Canada: Who Do We Think We Are? is a new exhibition by Library and Archives Canada (LAC) marking the 150th anniversary of Canadian Confederation. This exhibition is accompanied by a year-long blog series.
Join us every month during 2017 as experts, from LAC, across Canada and even farther afield, provide additional insights on items from the exhibition. Each “guest curator” discusses one item, then adds another to the exhibition—virtually.
Be sure to visit Canada: Who Do We Think We Are? at 395 Wellington Street in Ottawa between June 5, 2017, and March 1, 2018. Admission is free.
Les voyages du sieur de Champlain…, Samuel de Champlain, 1613 and its map, the Carte geographique de la Nouvelle Franse faictte par le sieur de Champlain [Geographical map of New France by Samuel de Champlain, 1613]
Explorer Samuel de Champlain saw Canada as a land of potential. He published this book, with an eye-catching map, to advertise its possibilities to investors. The beautiful drawings of plants are probably his own.
Tell us about yourself
My job involves taking care of LAC’s Rare Book Collection. This basically means knowing what’s in the collection (on a general level—sadly, I cannot claim to know every single book) and helping people access it, whether by answering questions, making sure things are properly described, helping identify items that need conservation treatment, working on exhibitions, or writing posts like this to help promote LAC’s treasures. The Rare Book Collection is full of a wide range of very interesting things, from old, leather-bound books to comics. This gives me the opportunity to explore numerous aspects of the history of books and publishing. I think I’m pretty lucky to work with such fascinating material. The entire collection is great, but I have especially enjoyed getting to know the comics over the last few years. During my library training at the University of British Columbia, I worked comics into as many of my assignments as possible, so it seems appropriate that I ended up in a place with such a big comic book collection.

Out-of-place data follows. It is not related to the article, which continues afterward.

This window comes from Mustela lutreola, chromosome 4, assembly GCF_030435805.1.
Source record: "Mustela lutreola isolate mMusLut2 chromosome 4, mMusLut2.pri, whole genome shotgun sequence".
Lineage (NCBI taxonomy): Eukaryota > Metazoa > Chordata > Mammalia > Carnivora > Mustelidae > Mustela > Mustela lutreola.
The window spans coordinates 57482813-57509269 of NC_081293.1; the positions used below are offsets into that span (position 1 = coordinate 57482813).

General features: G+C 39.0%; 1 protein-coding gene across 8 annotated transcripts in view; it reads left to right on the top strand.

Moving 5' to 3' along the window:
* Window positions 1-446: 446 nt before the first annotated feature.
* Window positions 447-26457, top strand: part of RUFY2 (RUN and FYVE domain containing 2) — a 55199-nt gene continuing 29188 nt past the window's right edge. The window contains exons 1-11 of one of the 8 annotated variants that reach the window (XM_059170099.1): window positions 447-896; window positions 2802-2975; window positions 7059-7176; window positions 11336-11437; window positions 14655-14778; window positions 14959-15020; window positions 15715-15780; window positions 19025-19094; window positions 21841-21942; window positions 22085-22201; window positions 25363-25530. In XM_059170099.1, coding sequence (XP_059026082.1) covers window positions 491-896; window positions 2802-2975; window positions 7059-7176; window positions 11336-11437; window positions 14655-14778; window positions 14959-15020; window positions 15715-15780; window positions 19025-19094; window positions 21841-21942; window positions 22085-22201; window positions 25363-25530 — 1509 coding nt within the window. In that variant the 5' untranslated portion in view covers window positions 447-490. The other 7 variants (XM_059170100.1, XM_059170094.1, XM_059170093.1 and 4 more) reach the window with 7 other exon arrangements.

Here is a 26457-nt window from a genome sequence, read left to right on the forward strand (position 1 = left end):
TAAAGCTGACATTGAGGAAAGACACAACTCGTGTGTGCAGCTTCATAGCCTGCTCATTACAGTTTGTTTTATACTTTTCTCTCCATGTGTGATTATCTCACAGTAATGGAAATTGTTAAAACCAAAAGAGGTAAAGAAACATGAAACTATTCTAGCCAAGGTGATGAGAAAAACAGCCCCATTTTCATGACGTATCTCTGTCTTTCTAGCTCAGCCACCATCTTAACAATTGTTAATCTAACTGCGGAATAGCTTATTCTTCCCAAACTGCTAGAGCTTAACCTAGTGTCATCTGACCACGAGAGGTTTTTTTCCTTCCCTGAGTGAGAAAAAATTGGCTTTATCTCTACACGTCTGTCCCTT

Is there anything else about this item that you feel Canadians should know?
The map is in the explorer’s Voyages of 1613. This book is Champlain’s account of the four voyages he made to northeastern North America between 1604 and 1613. LAC’s copy of this book is an outstanding example of historical bookbinding. Until the middle of the 19th century, books were usually sold unbound, and it was up to the owner to find a bookbinder who could make a cover and put the whole thing together. This explains why, when you see multiple copies of the same old book together, they tend to look quite different. On top of this, an old book often gets rebound at some point during its lifetime, and it’s not uncommon to find a pre-1850 book in a binding that was made well after its original publication. Part of what makes LAC’s copy of the 1613 Champlain so significant is that it does appear to be in a contemporary binding, meaning that it has never been rebound, and its cover is roughly the same age as the printed pages inside. LAC’s conservators believe that the cover leather is made from the skin of a deer. This is fairly unusual—the skins used most frequently in bookbinding are sheep, calf and goat. The binding is decorated with designs pressed into the leather using metal tools somewhat similar to the rubber stamps we have today. This type of decoration is referred to as blind tooling: there is no colour in the impressions, and the designs are therefore quite hard to make out. If you look closely, though, you can see that each cover has at its centre a large panel illustration of a Roman goddess. The front features the goddess Justitia (justice), and the back shows Fortuna (luck).